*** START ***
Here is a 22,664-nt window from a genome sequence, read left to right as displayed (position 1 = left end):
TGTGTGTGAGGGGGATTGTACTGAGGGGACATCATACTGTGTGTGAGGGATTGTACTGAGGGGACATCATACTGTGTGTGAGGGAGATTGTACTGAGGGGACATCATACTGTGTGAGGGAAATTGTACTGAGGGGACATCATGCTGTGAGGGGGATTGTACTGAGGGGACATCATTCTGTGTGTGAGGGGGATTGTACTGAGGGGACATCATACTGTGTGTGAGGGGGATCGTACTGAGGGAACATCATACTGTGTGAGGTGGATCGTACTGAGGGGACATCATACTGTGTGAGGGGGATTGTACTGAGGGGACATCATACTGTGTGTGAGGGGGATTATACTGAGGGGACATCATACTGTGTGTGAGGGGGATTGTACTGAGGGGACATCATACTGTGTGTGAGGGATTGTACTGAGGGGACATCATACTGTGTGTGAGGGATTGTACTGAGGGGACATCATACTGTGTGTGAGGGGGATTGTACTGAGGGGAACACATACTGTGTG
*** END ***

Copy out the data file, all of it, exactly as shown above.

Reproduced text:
Here is a 22,664-nt window from a genome sequence, read left to right as displayed (position 1 = left end):
TGTGTGTGAGGGGGATTGTACTGAGGGGACATCATACTGTGTGTGAGGGATTGTACTGAGGGGACATCATACTGTGTGTGAGGGAGATTGTACTGAGGGGACATCATACTGTGTGAGGGAAATTGTACTGAGGGGACATCATGCTGTGAGGGGGATTGTACTGAGGGGACATCATTCTGTGTGTGAGGGGGATTGTACTGAGGGGACATCATACTGTGTGTGAGGGGGATCGTACTGAGGGAACATCATACTGTGTGAGGTGGATCGTACTGAGGGGACATCATACTGTGTGAGGGGGATTGTACTGAGGGGACATCATACTGTGTGTGAGGGGGATTATACTGAGGGGACATCATACTGTGTGTGAGGGGGATTGTACTGAGGGGACATCATACTGTGTGTGAGGGATTGTACTGAGGGGACATCATACTGTGTGTGAGGGATTGTACTGAGGGGACATCATACTGTGTGTGAGGGGGATTGTACTGAGGGGAACACATACTGTGTG